This post was first published on my Forbes Aviator column.
If you own an aircraft and you fall behind on your aircraft loan, your plane may come face to face with guys like Nick Popovich (of Sage-Popovich, Inc.) or Ken Hill (of Business Aircraft Sales Corp.) – professional aircraft repossession specialists. As you can imagine, airplane repo specialists like Nick and Ken have probably seen and experienced just about everything.
In the case of Nick, who has been in the aircraft repossession business for 30 years, he has had guns pointed at him and even spent a week in a Haitian jail during the fall of Baby Doc’s regime. As for Ken, he once had a lady chase him through a hangar with a yard rake. He’s completed more than 1,240 repossessions and there’s still a death warrant on his head in central Africa. He has even been the star of his own show on the Discovery Channel.
However, most aircraft repossessions go much more smoothly as airport officials would most likely be notified ahead of time while the tools of the trade would include a propeller lock, a portable radio, a hand-held GPS device plus a fanny pack that contains hundreds of different keys. Air & Space Smithsonian has a great feature on the business.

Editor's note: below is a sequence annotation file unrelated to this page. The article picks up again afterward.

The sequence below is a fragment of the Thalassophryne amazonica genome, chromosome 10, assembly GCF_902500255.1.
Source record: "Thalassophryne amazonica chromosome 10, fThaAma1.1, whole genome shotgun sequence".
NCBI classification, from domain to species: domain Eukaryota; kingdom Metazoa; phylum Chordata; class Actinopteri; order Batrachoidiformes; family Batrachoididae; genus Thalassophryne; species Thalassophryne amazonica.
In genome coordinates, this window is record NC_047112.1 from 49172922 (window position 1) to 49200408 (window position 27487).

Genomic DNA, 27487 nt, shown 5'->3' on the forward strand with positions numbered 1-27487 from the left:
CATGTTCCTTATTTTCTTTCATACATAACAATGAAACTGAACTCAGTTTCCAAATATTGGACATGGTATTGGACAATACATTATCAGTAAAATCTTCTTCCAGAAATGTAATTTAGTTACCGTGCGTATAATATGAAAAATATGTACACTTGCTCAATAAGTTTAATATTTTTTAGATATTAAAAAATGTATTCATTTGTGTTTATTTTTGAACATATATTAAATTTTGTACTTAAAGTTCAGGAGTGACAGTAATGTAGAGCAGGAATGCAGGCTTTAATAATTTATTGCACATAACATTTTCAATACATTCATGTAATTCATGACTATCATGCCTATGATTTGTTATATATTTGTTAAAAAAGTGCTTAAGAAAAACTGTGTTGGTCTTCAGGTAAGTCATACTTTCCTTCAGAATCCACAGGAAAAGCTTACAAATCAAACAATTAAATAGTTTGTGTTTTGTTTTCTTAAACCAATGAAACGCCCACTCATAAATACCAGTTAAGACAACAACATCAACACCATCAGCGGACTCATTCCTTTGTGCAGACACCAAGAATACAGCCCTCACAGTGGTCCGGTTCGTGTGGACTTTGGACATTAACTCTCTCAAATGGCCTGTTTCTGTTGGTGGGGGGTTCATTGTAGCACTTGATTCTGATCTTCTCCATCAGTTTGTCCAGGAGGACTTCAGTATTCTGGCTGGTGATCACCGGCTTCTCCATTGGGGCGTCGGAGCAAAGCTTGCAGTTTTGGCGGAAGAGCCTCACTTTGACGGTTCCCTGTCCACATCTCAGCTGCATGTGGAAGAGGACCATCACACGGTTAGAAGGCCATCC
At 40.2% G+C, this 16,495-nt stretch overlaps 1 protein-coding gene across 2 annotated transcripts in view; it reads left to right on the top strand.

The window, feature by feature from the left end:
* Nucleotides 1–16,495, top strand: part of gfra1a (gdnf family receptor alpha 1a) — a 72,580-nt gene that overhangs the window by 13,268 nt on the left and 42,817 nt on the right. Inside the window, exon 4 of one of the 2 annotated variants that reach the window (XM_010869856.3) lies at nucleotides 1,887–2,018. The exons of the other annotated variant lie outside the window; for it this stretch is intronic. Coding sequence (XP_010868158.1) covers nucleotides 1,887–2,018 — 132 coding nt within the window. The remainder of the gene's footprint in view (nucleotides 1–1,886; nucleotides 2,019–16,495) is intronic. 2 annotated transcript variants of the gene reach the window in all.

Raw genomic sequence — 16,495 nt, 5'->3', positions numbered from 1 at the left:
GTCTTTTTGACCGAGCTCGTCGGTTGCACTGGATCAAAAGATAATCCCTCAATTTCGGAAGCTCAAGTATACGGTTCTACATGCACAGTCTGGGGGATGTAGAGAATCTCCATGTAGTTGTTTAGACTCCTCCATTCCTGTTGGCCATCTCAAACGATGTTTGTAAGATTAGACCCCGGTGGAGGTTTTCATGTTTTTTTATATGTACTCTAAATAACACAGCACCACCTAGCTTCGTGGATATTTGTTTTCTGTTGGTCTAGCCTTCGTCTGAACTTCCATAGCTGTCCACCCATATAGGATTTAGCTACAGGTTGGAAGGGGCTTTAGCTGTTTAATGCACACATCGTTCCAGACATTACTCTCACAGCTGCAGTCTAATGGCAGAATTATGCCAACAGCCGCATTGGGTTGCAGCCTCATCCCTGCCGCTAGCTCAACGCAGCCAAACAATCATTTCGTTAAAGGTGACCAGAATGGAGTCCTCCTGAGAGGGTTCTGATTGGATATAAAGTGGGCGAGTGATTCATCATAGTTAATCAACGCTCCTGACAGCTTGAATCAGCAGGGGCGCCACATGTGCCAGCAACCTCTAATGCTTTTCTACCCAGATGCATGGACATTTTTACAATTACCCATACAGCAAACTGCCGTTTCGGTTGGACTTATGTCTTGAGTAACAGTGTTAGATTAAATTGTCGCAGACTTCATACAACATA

Business has picked up significantly with the economic downturn. On the other hand, airplane repo men like Nick and Ken are most likely working for banks that specialize in aircraft loans and they still must sell the aircraft in order to earn a profit. A typical profit margin might be $600,000-$900,000 per job.
Certainly though, the existence of professional aircraft repossession specialists should serve as a reminder of just how expensive owning and operating even a small general aviation aircraft can be. His advice: ”Talk to the bank. Banks don’t want to repossess the airplane and I don’t want to repossess the airplane. Chances are you can work something out.”